A PUBLIC consultation over the future of Hampshire libraries is to be launched next month.

County bosses have confirmed that details over the future of libraries across the county will be released on January 9 when a ten-week consultation will be launched.

It comes after last month county councillor Peter Chegwyn  claimed that 37 of the 52 libraries in Hampshire could face axe.

At the time the county council said  it “would not be appropriate to speculate”.

But now the authority has said that it is not and never has been considering closing 37 libraries. 

Further details of  what has been called as an emerging vision for Hampshire libraries to 2025 will be revealed next month.

As previously reported, the proposals come as the authority aims to save £1.75m from the library sector by 2021 in a move that would put 58 jobs at risk.

Cllr Sean Woodward, executive member for recreation and heritage, said this represents 16% of the overall budget for the service but still means that a budget of around £10 million would remain.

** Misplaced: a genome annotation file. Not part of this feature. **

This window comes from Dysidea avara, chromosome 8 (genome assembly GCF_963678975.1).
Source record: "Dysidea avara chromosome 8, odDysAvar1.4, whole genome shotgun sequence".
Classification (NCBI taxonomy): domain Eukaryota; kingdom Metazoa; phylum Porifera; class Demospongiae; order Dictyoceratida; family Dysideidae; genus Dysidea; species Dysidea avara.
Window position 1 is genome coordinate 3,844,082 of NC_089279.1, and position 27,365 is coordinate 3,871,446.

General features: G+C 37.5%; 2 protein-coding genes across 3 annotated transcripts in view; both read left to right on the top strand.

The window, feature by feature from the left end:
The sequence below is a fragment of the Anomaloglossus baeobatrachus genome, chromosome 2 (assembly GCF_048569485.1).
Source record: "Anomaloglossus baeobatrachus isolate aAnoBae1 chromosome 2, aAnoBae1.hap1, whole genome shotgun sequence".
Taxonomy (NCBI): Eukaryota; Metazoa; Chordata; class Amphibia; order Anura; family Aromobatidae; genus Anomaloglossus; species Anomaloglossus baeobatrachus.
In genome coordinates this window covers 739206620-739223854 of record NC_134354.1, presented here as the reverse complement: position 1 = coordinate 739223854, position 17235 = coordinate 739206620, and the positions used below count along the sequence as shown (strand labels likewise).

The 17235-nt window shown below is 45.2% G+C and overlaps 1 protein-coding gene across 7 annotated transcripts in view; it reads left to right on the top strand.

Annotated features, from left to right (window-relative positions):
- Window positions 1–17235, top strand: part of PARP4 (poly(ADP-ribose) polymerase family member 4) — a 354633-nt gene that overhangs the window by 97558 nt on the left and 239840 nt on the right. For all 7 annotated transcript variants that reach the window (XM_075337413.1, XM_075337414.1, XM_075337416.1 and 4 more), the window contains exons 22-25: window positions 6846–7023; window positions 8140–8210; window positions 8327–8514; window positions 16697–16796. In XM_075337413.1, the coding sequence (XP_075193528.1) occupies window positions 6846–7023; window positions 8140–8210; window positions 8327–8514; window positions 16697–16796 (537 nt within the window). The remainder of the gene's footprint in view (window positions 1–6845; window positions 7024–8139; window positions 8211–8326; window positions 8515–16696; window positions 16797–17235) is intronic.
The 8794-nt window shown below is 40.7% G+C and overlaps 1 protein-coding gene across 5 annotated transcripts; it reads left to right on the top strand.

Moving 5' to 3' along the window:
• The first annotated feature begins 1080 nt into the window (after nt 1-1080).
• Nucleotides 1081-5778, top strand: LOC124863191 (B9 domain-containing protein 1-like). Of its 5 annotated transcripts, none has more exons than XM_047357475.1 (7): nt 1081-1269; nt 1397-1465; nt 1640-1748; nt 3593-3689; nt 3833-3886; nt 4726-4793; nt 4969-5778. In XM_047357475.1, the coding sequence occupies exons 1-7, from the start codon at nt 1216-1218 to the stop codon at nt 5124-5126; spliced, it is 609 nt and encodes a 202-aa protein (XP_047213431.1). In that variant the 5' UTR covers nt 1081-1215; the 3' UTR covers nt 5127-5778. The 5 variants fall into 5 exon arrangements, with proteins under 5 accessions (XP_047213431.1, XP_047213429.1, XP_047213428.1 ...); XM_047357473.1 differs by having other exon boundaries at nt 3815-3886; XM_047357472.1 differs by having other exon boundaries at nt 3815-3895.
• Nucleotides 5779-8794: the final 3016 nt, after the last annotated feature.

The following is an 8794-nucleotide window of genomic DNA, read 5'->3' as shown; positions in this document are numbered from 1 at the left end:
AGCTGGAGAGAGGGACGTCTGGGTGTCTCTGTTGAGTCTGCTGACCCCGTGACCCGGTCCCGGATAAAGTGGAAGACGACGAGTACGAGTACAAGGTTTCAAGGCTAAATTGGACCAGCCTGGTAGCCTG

He added: “The consultation, which we will be publicising to Hampshire residents and stakeholders, will reveal the emerging vision for Hampshire Libraries to 2025 which has been discussed with a number of different professional bodies. This will be used alongside implementing efficiency measures, and a drive to maximise income through events and room hire. We will also be seeking residents’ and library staff views on different ways of providing library services, with options including reductions in opening hours, and the possibility of a small number of library closures or relocations. I want to be clear that we’re absolutely committed to ensuring that Hampshire residents have access to high quality library services. Hampshire County Council is not and never has been considering closing 37 of our libraries, and regrets that such potentially alarming information has been put into the public domain as it is likely to unnecessarily worry library customers”.

Cllr Woodward is now urging residents to have their say.

The consultation form will be available online and in libraries from midday on January 9.